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What I Learned From Launching 18 Playing-Card Kickstarter Projects

I have sold lots of different products. I did really well with instructional DVDs before the popularity of youtube. I have sold magic tricks before and started adding playing cards to my offering - they did well too.

When I started selling ~$10k a month of playing cards on eBay I knew it was time to give it a shot with my own site and brand. Our first black Friday (2017) was a big success and I knew it would a viable business model I would be able to grow.

Most of my initial customers came from my eBay business.

Did you have any experience/expertise in the area?

Being a magician and playing card enthusiast I knew a bit, my strong points were in customer service and marketing so I brought that to the table as well from previous ventures. I also started producing my own decks and learned a lot more about the creation process.

Have you raised any money?

I invested $80k of my own funds for a down payment on commercial space and inventory. I have paid about half of it back so far and I also give myself a modest salary. I started the business slowly on eBay and Amazon while I worked to get my main site ready to launch.

Who is your target demographic?

Collectors, players, magicians, cardists, someone looking for a unique gift. My demographic does skew towards middle-age males.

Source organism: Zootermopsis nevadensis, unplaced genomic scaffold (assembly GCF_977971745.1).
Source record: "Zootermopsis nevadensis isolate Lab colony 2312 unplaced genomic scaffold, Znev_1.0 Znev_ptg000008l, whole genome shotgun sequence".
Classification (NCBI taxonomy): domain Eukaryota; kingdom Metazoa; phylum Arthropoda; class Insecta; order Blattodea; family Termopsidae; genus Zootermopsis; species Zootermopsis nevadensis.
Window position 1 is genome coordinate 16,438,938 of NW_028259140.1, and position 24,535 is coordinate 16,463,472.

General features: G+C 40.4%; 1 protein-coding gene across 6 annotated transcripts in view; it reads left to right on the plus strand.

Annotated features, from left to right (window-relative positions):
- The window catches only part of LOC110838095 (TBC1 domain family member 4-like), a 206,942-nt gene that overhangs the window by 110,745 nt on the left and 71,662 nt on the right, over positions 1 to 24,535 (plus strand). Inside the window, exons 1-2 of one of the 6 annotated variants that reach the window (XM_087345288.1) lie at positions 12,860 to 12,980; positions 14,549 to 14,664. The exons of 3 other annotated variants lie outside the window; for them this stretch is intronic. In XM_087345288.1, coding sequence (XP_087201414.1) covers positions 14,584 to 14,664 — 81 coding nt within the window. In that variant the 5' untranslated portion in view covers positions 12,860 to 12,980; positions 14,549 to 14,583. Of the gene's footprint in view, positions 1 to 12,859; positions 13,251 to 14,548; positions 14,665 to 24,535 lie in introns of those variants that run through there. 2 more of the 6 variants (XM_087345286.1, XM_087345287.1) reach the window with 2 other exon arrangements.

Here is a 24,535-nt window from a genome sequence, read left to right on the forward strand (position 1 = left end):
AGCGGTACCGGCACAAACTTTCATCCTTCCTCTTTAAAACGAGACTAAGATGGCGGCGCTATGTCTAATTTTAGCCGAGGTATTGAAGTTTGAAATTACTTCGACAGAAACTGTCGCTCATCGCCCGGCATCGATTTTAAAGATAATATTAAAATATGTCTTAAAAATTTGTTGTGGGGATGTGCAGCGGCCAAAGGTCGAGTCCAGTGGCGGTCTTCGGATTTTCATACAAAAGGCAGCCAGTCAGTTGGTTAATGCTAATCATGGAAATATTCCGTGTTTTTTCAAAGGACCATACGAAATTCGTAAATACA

Do you get and strange customer questions?

I have a few odd requests for decks that don't exist but they want me to create one for them but only want 1.

How much did you raise on Kickstarter? Was it profitable?

I have done several Kickstarter projects to raise funds for my own decks, not all of them have been profitable, but each campaign has helped gain followers and brand recognition.

Is there anything you did differently the second time after learning from the first?

I've learned a little from every campaign. You have to have the right amount of hype pre-campaign to get people excited about it.

Share on social media, putting inserts about it in current outgoing orders, doing an email blast when a campaign launches, etc. Also it helps to develop relationships with influencers that can share the project as well with other popular creators in your niche. Creating a prototype can be very helpful with the pre-campaign marketing.

It seems a lot of people run into trouble with either the manufacturing or the fulfilment. This can be daunting if you have never done it before and outsourcing to a trusted service is recommended. Also make sure you do not underestimate the cost to not only fund your project but also fulfilment any other possible issues you might run into, in other words create a buffer if you need to.

A lot of people try Kickstarter and fail to reach their goal - do you have a system to ensure you hit it?

I'm upfront with my backers that I keep my goals low to ensure they fund but I also have the fiscal means to bring the project to fruition no matter what. My latest projects have done quite well but some earlier projects when I was starting out were lacklustre. I needed to do those to learn the process and were useful for building the brand and followers.‍

Any tips for finding first employees?

This was a challenge. But you need to be slow to hire and fast to fire. I think it is more about finding the right person as they can always learn the right skills. I have also had good luck finding off-site contractors on Freelancer and Upwork. Currently I have only one full time in-house employee for fulfillment who has been with us for over a year now.

What sells best?

Usually new items sell best, our Pip Box Club subscription service does well, and mystery items when we offer them. Also a few accessories that store the decks are very popular.